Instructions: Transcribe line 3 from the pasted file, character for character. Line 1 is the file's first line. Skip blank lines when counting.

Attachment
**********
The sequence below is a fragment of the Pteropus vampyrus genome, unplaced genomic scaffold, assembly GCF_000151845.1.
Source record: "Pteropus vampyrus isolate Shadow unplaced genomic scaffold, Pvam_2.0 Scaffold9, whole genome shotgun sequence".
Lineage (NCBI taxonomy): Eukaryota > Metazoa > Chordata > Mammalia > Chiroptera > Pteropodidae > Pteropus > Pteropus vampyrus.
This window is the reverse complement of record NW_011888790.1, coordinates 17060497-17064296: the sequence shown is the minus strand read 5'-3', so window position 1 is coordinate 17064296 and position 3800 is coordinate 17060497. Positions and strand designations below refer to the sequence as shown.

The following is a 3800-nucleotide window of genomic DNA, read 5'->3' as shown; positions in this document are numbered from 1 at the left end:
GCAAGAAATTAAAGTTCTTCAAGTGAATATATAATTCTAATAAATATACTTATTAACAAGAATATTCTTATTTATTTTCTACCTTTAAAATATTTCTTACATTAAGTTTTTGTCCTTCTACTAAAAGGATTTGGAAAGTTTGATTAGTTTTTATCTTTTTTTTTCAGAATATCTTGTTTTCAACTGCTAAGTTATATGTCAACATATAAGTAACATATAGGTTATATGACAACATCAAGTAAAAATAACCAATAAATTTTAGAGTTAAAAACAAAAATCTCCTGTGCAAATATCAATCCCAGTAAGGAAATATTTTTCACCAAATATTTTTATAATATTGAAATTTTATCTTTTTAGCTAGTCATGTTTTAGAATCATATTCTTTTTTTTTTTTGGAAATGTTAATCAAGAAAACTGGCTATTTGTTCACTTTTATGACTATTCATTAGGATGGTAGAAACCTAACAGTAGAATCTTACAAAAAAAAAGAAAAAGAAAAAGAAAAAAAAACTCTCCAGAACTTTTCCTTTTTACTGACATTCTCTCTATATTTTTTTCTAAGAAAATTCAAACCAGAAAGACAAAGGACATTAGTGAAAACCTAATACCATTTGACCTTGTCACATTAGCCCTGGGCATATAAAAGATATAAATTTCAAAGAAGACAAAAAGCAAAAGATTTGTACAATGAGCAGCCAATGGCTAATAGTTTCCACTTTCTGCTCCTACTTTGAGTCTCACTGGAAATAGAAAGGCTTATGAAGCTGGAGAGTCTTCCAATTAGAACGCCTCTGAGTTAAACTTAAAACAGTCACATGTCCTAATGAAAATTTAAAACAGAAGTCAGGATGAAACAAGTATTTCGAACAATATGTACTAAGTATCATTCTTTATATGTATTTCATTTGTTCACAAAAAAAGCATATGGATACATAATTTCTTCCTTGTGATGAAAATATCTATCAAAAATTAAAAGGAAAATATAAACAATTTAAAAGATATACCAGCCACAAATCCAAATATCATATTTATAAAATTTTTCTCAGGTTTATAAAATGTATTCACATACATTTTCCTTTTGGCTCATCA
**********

Lineage (NCBI taxonomy): Eukaryota > Metazoa > Chordata > Mammalia > Chiroptera > Pteropodidae > Pteropus > Pteropus vampyrus.